After being rumored for over a year, the movie and TV rental and purchase service Vdio soft-launched last night for premium Rdio subscribers in the US and UK. The service, which is the fruits of Skype and Rdio co-founder Janus Friis, launches with a host of social features like sharing, collecting, favoriting and collaborative listing.
The service is launching in only two countries, but there will be an iPad app released later today and unlimited Rdio subscribers will get a $25 credit for the service. The same goes for anyone who subscribes in the next 60 days.
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While initially rumored to be a subscription service of some sort, the Vdio product that lais available today is much more of a competitor to Amazon Video or iTunes than anything else. With Rdio’s consistent focus on mobile clients, and the fact that Vdio is built on top of Rdio’s platform, it seems likely that there will be more apps for iOS, Android etc, but for now it’s all the web and iPad.
That means that any movies you purchase will only be available to watch on Vdio on the Web for now and the iPad app later today, placing limitations on it that are not present in other services. Without a Netflix-like subscription model, the current standout feature of Vdio in comparison is the way that it allows you to make the video watching and collecting experience more social.
Here’s a glance at the service, which looks great on first run-through, the Rdio team’s design chops seem well represented here:
You can watch a movie or TV show based on a rental or purchase basis and, since you’re already a premium Rdio user at this point, you use your Rdio account’s credit card to pay for them. This is another enormous benefit of Vdio, as the barrier to purchasing entry is much lower than a service without any payment path up front. The pricing seems roughly equivalent to other services like iTunes at around $14.99 for purchase and $15-$50 for a season of TV (which is perhaps a bit cheaper).
You can like a movie or add it to lists (which Vdio calls Sets) including favorites, ‘watch later’ or a custom one. If you create a custom list, you’re able to make it collaborative, meaning that other users can contribute to it. You’re able to limit that by just users you follow or open it up to everyone to add to. Once again, these kinds of features are really what Vdio has to offer in comparison to other services like iTunes, which has struggled with social components (see the failed Ping) over the past couple of years. The content is fairly well represented across most of the major movie studios and TV networks.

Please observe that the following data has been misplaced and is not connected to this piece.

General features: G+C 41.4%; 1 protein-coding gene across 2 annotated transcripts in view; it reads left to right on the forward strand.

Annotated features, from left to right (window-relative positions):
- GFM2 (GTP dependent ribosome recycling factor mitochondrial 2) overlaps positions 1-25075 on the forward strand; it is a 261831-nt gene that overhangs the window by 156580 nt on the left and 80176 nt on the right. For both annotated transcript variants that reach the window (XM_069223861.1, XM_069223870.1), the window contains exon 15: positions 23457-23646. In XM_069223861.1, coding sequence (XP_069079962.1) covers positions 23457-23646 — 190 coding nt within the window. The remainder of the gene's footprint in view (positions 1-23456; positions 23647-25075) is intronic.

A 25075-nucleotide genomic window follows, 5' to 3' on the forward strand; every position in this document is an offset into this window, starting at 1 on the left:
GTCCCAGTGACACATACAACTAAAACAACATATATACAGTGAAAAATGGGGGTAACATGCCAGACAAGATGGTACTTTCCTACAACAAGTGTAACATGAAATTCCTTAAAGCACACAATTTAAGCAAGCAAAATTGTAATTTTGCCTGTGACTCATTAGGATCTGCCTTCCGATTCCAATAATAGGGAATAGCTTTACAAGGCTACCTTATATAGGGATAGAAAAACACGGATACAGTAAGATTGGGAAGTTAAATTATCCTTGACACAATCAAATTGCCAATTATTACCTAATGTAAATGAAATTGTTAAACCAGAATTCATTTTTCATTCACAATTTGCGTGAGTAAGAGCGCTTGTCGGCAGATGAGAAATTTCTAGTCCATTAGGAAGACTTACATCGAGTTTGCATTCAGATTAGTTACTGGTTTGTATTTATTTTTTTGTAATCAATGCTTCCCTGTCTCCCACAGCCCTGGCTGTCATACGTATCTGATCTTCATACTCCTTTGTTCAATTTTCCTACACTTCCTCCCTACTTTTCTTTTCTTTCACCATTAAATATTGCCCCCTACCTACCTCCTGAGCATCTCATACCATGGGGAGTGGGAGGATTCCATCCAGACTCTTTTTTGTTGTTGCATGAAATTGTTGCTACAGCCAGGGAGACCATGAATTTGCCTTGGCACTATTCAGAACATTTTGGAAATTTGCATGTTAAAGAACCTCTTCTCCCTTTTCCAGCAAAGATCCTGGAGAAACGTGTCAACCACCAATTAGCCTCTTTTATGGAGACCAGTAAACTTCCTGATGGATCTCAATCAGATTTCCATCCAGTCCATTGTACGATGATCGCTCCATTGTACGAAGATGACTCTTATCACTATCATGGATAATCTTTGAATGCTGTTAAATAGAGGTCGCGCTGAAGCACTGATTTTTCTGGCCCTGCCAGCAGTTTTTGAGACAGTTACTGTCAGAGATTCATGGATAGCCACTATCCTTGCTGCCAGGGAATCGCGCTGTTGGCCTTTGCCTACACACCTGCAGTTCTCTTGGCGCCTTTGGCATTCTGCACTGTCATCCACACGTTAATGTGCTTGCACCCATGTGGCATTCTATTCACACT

The question now becomes whether Rdio subscribers ands credit cards, as well as a focus on social, will be enough to get it some purchase in a crowded and contested market. Obviously if it made an appearance on boxes like Roku and Apple TV, it would go a long way towards making it a competitor. As of now, there’s no Amazon Video on Apple TV, and that’s likely because the model is too similar. Netflix, as a subscription service with mostly older titles, isn’t really an iTunes competitor. Vdio, however, is a lot more like iTunes so breaking into the Apple TV market seems like a harder bet.
Still, it’s beautiful and the selection is solid. And a focus on bringing Rdio’s ‘what are my friends listening to’ approach to movies and TV isn’t a bad bet to make. I just wonder if it wouldn’t be a bet better made by one of the current front-runners. Content deals and expansion are very, very hard, as proved by the fact that Vdio is launching as pay-to-play, rather than on a subscription model. Rdio has its work cut out for it, but color me intrigued and attentive.
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